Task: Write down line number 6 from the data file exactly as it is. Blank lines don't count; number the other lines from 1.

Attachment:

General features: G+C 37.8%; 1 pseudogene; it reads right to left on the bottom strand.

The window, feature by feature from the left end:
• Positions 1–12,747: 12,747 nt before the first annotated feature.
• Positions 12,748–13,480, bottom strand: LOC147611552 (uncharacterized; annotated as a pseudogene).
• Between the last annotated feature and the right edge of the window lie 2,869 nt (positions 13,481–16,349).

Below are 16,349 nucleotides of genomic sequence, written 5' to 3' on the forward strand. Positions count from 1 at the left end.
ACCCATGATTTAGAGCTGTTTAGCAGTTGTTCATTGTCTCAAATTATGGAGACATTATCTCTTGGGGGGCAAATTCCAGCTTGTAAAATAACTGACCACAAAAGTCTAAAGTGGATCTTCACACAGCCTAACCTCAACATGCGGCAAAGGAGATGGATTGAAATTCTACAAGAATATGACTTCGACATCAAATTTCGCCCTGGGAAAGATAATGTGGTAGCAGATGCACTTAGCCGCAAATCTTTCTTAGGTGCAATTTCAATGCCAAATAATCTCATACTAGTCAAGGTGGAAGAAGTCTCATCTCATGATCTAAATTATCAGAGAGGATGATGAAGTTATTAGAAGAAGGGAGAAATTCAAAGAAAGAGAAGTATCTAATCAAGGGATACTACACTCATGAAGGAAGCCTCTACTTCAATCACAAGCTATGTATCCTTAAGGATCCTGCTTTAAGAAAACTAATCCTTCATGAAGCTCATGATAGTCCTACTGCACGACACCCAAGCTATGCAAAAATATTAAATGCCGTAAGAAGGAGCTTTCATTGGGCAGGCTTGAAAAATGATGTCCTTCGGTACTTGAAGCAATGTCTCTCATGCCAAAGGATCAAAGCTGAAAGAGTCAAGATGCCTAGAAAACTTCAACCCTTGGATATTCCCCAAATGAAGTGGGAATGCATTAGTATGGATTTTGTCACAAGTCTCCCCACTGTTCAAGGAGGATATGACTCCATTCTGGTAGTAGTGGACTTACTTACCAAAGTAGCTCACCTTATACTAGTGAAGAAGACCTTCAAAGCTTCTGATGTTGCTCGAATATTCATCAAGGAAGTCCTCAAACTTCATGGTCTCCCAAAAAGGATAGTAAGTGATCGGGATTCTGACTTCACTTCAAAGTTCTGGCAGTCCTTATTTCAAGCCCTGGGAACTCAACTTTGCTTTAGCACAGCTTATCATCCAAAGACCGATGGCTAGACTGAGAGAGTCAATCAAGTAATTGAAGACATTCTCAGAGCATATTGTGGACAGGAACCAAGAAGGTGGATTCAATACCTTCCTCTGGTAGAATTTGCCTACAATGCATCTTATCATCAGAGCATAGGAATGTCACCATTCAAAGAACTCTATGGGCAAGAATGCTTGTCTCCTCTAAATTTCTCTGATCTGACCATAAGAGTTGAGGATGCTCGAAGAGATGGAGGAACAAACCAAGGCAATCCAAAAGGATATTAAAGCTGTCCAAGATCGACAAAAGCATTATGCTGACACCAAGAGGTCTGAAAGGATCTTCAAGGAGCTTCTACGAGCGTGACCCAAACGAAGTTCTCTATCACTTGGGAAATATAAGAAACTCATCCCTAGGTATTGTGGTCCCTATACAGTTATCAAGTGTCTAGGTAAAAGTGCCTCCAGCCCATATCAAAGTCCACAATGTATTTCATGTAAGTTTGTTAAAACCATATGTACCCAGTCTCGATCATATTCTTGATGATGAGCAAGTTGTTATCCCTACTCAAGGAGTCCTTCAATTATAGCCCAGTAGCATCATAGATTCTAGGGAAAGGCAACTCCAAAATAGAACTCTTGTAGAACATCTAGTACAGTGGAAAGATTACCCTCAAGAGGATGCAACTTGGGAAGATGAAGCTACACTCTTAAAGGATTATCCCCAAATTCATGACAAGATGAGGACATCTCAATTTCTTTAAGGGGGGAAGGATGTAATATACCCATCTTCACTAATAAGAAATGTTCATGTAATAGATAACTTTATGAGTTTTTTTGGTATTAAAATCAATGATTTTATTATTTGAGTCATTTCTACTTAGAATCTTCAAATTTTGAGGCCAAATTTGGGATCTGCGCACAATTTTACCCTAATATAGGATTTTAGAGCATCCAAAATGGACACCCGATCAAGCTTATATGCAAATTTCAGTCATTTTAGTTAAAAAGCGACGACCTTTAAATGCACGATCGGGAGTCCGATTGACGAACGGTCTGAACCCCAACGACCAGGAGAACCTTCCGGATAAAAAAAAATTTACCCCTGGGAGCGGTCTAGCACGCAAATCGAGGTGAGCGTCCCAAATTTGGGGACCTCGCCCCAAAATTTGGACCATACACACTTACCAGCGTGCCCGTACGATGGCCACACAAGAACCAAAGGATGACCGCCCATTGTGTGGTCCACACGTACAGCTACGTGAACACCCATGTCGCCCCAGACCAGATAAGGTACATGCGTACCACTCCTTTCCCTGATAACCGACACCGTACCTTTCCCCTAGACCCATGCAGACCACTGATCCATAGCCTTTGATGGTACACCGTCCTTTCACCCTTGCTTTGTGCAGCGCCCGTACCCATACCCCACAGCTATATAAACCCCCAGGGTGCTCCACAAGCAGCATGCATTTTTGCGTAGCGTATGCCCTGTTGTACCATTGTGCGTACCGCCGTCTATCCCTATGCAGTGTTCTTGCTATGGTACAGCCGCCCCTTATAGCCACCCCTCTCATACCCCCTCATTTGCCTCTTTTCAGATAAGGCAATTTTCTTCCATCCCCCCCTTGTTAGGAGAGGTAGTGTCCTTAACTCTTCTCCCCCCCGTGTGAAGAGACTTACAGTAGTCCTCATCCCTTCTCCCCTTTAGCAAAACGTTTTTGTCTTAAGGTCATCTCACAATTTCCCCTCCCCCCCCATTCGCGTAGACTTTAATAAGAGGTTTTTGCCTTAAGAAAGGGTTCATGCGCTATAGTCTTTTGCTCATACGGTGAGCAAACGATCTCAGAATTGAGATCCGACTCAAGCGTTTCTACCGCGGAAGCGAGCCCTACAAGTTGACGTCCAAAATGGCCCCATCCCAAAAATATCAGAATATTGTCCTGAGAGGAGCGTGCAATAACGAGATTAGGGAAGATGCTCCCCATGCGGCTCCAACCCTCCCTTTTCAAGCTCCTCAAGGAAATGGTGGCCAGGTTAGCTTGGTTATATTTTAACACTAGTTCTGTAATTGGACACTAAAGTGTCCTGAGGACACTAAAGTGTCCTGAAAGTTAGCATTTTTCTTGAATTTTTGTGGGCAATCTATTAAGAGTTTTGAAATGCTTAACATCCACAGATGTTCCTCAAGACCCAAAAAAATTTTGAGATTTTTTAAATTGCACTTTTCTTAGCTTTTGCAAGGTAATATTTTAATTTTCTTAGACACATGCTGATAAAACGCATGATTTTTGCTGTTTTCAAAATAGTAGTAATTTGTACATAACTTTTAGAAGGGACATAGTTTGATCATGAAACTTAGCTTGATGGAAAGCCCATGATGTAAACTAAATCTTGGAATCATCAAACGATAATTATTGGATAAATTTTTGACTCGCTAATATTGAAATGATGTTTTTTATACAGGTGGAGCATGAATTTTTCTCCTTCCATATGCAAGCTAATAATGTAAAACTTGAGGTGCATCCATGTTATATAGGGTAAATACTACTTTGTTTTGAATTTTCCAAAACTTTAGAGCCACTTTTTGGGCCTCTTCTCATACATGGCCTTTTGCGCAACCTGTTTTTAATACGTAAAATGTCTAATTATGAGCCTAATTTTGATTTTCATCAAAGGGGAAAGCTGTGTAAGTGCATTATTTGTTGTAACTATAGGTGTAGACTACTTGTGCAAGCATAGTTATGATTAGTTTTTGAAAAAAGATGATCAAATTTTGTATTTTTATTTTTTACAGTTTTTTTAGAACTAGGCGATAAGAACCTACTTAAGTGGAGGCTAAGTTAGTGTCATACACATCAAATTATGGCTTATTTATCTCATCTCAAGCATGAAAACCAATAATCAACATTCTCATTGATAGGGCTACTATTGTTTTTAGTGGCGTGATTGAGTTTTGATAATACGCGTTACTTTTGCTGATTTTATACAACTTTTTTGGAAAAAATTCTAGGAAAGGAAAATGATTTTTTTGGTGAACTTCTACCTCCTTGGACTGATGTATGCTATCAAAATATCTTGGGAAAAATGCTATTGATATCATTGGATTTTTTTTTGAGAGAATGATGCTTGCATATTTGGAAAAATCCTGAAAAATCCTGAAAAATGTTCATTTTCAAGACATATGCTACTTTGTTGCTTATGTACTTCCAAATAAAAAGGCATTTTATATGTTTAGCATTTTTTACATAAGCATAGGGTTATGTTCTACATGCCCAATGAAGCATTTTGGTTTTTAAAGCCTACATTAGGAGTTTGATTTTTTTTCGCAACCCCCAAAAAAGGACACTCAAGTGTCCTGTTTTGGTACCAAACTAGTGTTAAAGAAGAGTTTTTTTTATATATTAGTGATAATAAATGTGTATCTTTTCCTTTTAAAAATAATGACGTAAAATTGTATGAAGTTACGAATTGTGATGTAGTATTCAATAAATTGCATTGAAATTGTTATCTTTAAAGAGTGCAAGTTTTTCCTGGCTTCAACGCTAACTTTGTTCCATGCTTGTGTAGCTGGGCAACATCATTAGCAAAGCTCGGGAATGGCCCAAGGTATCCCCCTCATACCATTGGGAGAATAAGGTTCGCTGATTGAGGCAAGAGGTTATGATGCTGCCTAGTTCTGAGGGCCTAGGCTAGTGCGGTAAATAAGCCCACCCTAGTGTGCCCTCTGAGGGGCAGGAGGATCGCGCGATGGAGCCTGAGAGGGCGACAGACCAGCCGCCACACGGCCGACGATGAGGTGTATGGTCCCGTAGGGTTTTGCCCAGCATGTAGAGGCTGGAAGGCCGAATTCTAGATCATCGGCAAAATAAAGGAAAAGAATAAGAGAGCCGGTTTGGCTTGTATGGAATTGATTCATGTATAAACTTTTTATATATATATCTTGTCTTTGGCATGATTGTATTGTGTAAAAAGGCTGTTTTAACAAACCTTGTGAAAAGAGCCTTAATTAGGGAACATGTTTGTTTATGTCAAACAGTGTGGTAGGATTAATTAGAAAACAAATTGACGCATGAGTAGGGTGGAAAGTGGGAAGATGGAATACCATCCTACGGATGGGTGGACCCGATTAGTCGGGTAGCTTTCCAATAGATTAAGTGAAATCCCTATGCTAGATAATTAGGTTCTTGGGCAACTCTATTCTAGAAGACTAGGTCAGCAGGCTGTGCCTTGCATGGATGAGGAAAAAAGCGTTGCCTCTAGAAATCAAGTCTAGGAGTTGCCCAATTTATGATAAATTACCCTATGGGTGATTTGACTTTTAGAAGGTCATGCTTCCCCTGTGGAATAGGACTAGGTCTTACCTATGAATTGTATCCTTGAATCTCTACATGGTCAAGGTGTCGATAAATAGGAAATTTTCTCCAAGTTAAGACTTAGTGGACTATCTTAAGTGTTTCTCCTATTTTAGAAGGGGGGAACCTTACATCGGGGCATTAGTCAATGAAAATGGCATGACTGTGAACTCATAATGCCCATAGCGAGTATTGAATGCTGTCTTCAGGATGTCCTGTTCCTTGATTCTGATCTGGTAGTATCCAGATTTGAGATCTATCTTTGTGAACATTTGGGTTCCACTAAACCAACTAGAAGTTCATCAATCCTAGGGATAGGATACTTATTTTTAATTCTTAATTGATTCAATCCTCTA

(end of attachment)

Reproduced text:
Below are 16,349 nucleotides of genomic sequence, written 5' to 3' on the forward strand. Positions count from 1 at the left end.